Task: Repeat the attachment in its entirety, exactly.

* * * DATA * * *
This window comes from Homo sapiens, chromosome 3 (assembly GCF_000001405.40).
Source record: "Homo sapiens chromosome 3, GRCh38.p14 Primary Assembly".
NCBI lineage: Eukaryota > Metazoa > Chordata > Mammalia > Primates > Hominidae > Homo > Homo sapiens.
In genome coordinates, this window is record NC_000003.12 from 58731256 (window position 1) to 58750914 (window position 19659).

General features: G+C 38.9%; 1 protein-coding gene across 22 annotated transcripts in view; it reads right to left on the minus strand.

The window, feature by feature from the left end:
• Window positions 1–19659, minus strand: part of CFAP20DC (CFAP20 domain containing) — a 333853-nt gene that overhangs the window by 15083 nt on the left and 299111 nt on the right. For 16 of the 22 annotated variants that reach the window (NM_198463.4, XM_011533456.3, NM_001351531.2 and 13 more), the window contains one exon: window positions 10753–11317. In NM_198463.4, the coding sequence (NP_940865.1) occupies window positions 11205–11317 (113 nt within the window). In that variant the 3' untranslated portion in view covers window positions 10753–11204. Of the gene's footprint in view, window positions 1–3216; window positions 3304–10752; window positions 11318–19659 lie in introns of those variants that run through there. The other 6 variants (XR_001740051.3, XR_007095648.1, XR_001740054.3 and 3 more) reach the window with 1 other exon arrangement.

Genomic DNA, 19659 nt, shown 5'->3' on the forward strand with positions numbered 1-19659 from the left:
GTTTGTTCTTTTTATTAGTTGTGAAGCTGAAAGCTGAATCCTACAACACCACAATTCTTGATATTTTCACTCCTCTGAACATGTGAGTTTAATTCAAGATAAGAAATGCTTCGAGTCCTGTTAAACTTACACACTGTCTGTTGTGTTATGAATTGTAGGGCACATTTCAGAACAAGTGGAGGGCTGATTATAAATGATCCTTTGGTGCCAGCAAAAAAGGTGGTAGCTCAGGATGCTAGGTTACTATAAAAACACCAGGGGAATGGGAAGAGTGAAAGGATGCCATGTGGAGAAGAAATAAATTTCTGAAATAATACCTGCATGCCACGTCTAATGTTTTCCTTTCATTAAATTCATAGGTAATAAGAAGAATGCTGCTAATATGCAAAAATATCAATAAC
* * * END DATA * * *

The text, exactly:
This window comes from Homo sapiens, chromosome 3 (assembly GCF_000001405.40).
Source record: "Homo sapiens chromosome 3, GRCh38.p14 Primary Assembly".
NCBI lineage: Eukaryota > Metazoa > Chordata > Mammalia > Primates > Hominidae > Homo > Homo sapiens.
In genome coordinates, this window is record NC_000003.12 from 58731256 (window position 1) to 58750914 (window position 19659).

General features: G+C 38.9%; 1 protein-coding gene across 22 annotated transcripts in view; it reads right to left on the minus strand.

The window, feature by feature from the left end:
• Window positions 1–19659, minus strand: part of CFAP20DC (CFAP20 domain containing) — a 333853-nt gene that overhangs the window by 15083 nt on the left and 299111 nt on the right. For 16 of the 22 annotated variants that reach the window (NM_198463.4, XM_011533456.3, NM_001351531.2 and 13 more), the window contains one exon: window positions 10753–11317. In NM_198463.4, the coding sequence (NP_940865.1) occupies window positions 11205–11317 (113 nt within the window). In that variant the 3' untranslated portion in view covers window positions 10753–11204. Of the gene's footprint in view, window positions 1–3216; window positions 3304–10752; window positions 11318–19659 lie in introns of those variants that run through there. The other 6 variants (XR_001740051.3, XR_007095648.1, XR_001740054.3 and 3 more) reach the window with 1 other exon arrangement.

Genomic DNA, 19659 nt, shown 5'->3' on the forward strand with positions numbered 1-19659 from the left:
GTTTGTTCTTTTTATTAGTTGTGAAGCTGAAAGCTGAATCCTACAACACCACAATTCTTGATATTTTCACTCCTCTGAACATGTGAGTTTAATTCAAGATAAGAAATGCTTCGAGTCCTGTTAAACTTACACACTGTCTGTTGTGTTATGAATTGTAGGGCACATTTCAGAACAAGTGGAGGGCTGATTATAAATGATCCTTTGGTGCCAGCAAAAAAGGTGGTAGCTCAGGATGCTAGGTTACTATAAAAACACCAGGGGAATGGGAAGAGTGAAAGGATGCCATGTGGAGAAGAAATAAATTTCTGAAATAATACCTGCATGCCACGTCTAATGTTTTCCTTTCATTAAATTCATAGGTAATAAGAAGAATGCTGCTAATATGCAAAAATATCAATAAC